Mimsy Were the Borogoves

Mimsy Were the Technocrats: As long as we keep talking about it, it’s technology.

The elephant in the nuclear power plant

Jerry Stratton, June 19, 2019

Yucca Mountain Nuclear Waste Repository

Yucca Mountain nuclear waste repository, never used. A monument to government waste and the folly of government experts. Did it occur to anyone in the bureaucracy that if you have to go to this much trouble to contain the radioactivity it might still be a useful fuel?

For some reason nuclear power has been in my news lately, both new news and old news. I was watching a segment a few weeks ago about nuclear power plants going out of business, because it’s so expensive to dispose of the highly radioactive waste products that nuclear power plants produce. They can’t figure out what to do with it. Nobody wants it—it’s dangerous and it takes thousands of years to become not dangerous.

It occurred to me that this is nuts, and it’s so nuts it’s an elephant-in-the-room problem. Saying that nuclear power plants are going broke because they can’t figure out what to do with highly radioactive byproducts, is a lot like an oil power plant saying that the byproduct of burning oil is more oil, and what are we going to do with all this oil we’re generating?

If nuclear waste is so radioactive, why aren’t we recycling it for use in nuclear power generation instead of spending billions building waste repositories that the federal government just abandons? A quick bit of research, and it turns out that radioactive waste can be and is recycled back into useful radioactive fuels. But not in the United States. The US federal government not only wastes money building and abandoning waste repositories, it also bans recycling the waste, and has done so since President Carter. And so nuclear power plants go out of business because they aren’t allowed to recycle and they can’t throw it away.

Recycling radioactive waste both reduces its radioactivity—if it didn’t, obviously, it would be infinitely re-usable as fuel—and drastically cuts the volume of waste. Recycled waste takes up less space and is radioactive for far less time than first-generation waste. Not only would recycling nuclear waste provide more fuel, it would vastly reduce the cost of safely storing it by making the waste itself safer.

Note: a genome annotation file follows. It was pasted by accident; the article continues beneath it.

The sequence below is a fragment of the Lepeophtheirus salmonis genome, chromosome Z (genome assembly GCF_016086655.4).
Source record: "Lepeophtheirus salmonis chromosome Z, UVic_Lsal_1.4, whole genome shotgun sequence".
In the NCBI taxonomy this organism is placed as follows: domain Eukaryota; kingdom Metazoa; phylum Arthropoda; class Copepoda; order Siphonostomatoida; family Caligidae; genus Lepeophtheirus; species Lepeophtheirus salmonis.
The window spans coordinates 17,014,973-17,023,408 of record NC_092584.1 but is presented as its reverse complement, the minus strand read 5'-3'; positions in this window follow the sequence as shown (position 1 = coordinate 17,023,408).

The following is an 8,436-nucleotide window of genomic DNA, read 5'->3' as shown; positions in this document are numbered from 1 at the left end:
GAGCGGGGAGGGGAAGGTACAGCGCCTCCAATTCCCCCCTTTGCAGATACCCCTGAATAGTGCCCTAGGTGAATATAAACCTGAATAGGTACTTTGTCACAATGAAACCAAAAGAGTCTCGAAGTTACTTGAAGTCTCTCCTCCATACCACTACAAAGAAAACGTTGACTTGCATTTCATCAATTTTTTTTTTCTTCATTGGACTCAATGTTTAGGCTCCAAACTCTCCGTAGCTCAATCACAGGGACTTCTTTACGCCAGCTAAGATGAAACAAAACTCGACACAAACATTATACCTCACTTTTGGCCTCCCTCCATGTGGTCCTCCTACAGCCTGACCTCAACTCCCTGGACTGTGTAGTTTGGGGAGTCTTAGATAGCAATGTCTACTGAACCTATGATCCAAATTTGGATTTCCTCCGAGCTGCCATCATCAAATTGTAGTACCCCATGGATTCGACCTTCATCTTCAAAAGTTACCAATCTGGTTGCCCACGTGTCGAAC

This is an example of how uselessly insular and provincial modern news is in the United States. The whole point of nuclear power plants is turning radioactivity into useful power; reporting on how nuclear power plants are going out of business because they need to dispose of radioactive waste, does no reporter think to ask why it needs to be disposed of if it’s still radioactive? It seems the obvious question.

Think of all the possibilities that the money, time, and effort that has gone into building the Yucca Mountain Waste Repository could have been used for. Wasted. This is what Milton Friedman meant when he said that if you give the government control of the Sahara Desert, in five years you’d have a shortage of sand. In the interests of safety, federal regulations make us less safe by mandating longer-lasting dangerous radioactive waste. And even long after it’s become obvious how counter-productive the regulations are, still they persist.

It’s the ultimate in government waste.

Just after writing this I read a satirical essay by Larry Niven about turning radioactive waste into money1. Radioactive waste already is money. For a nuclear power plant, radioactivity is fuel. It would be a source of money instead of a waste of money if the federal government didn’t make it illegal to extract that fuel from it.

In response to The plexiglass highway: Government bureaucracies can cause anything to fail, even progress.

  1. So as to increase circulation by making money too hot to handle. Niven also mentions in passing that the obvious solution is to use radioactive materials as fuel, since the whole problem with it is that it is still radioactive.

  1. <- Mice and Men